Welcome back to Human Capital. I’m Melanie Waddell, ThinkAdvisor’s Washington bureau chief.
This week, Robert Cook, president and CEO of the Financial Industry Regulatory Authority, is warning that the scope of Regulation Best Interest exams has been expanded.
Gary Gensler was also confirmed by the Senate to be chairman of the Securities and Exchange Commission, and the Labor Department, now under the helm of Secretary Marty Walsh, issued guidance on the fiduciary prohibited transaction exemption.
While the swearing in of Gensler is expected any day now, Politico’s Morning Minute reported Friday that Kevin Burris, the oversight and investigations director for House Financial Services Committee Chairwoman Maxine Waters, is leaving the Hill to join the agency as Gensler’s lead of legislative affairs.
Keep scrolling to see what Cook said during a recent event held by the Insured Retirement Institute that FINRA is finding in Reg BI and Form CRS exams 10 months after the compliance date and what FINRA expects of firms moving forward.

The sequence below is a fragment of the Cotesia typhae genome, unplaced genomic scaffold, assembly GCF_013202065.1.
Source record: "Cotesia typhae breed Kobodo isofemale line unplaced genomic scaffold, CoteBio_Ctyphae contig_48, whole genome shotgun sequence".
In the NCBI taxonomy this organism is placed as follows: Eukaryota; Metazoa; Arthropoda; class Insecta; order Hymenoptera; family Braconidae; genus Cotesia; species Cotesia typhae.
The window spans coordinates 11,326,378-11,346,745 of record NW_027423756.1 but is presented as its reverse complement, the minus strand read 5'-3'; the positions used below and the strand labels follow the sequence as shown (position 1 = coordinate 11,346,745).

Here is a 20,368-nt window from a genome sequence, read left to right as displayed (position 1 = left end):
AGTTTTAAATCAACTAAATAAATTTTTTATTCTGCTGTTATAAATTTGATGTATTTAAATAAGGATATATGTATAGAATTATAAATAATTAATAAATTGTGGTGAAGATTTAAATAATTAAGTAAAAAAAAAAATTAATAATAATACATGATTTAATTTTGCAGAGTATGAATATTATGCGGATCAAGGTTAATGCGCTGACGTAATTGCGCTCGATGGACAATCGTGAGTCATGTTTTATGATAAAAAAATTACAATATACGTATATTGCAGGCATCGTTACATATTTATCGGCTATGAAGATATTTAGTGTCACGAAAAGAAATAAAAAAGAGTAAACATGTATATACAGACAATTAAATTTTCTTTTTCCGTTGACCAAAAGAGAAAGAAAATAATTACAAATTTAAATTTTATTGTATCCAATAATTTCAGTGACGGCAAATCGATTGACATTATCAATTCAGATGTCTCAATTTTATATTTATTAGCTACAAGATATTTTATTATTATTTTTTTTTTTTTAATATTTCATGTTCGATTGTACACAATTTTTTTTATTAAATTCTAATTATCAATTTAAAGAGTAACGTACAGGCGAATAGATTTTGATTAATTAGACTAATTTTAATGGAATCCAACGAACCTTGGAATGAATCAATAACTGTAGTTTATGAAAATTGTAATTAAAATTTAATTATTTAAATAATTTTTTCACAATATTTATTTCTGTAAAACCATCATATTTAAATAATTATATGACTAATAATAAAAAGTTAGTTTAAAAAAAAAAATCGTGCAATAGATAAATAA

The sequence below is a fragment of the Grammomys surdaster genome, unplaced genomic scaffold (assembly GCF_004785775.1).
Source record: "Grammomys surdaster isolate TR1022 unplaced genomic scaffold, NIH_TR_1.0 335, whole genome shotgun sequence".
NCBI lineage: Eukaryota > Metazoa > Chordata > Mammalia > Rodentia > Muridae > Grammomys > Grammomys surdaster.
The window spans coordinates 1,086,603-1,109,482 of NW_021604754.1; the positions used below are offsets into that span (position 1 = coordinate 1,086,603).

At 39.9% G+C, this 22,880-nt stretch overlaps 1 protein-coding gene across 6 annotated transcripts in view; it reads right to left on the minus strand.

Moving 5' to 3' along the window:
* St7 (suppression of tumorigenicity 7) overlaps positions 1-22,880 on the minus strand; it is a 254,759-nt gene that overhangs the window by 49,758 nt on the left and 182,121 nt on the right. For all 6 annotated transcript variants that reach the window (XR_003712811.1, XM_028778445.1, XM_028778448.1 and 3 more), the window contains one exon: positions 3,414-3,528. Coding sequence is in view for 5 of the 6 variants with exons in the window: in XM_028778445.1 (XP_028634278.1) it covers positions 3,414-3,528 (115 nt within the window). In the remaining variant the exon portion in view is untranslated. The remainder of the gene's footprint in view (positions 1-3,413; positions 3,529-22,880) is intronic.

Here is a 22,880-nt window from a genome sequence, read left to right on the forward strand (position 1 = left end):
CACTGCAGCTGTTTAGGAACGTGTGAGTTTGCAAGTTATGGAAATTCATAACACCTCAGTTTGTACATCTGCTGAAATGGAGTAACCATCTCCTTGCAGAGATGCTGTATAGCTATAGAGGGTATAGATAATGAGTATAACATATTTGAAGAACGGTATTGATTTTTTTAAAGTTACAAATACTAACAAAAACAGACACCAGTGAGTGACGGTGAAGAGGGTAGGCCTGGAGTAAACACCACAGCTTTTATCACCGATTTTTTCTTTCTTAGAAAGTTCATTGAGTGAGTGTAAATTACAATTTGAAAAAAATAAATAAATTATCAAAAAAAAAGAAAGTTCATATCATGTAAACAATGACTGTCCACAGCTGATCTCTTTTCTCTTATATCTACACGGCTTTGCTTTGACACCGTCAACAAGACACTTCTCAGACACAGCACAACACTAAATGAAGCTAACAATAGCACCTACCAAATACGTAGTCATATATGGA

Thanks for tuning in again as we spotlight the people shaping the financial regulatory landscape.
Don’t forget to listen in on the latest Human Capital podcast with Susan Schroeder, the former head of the Financial Industry Regulatory Authority’s enforcement division who’s now a partner at WilmerHale and vice chair of its Securities & Financial Services Department.
‘We’re Really Expecting Nothing Shorter Than Compliance’
Early Reg BI exams zeroed in on broker-dealers’ “broad approach to implementation.” With some firms, “we thought they needed to provide more by way of training or more adequate training on both Reg BI and Form CRS for their staff,” Cook relayed.
However, “going forward, we’re really expecting nothing shorter than compliance with the rule, and that’s what we’re going to be looking for,” Cook warned.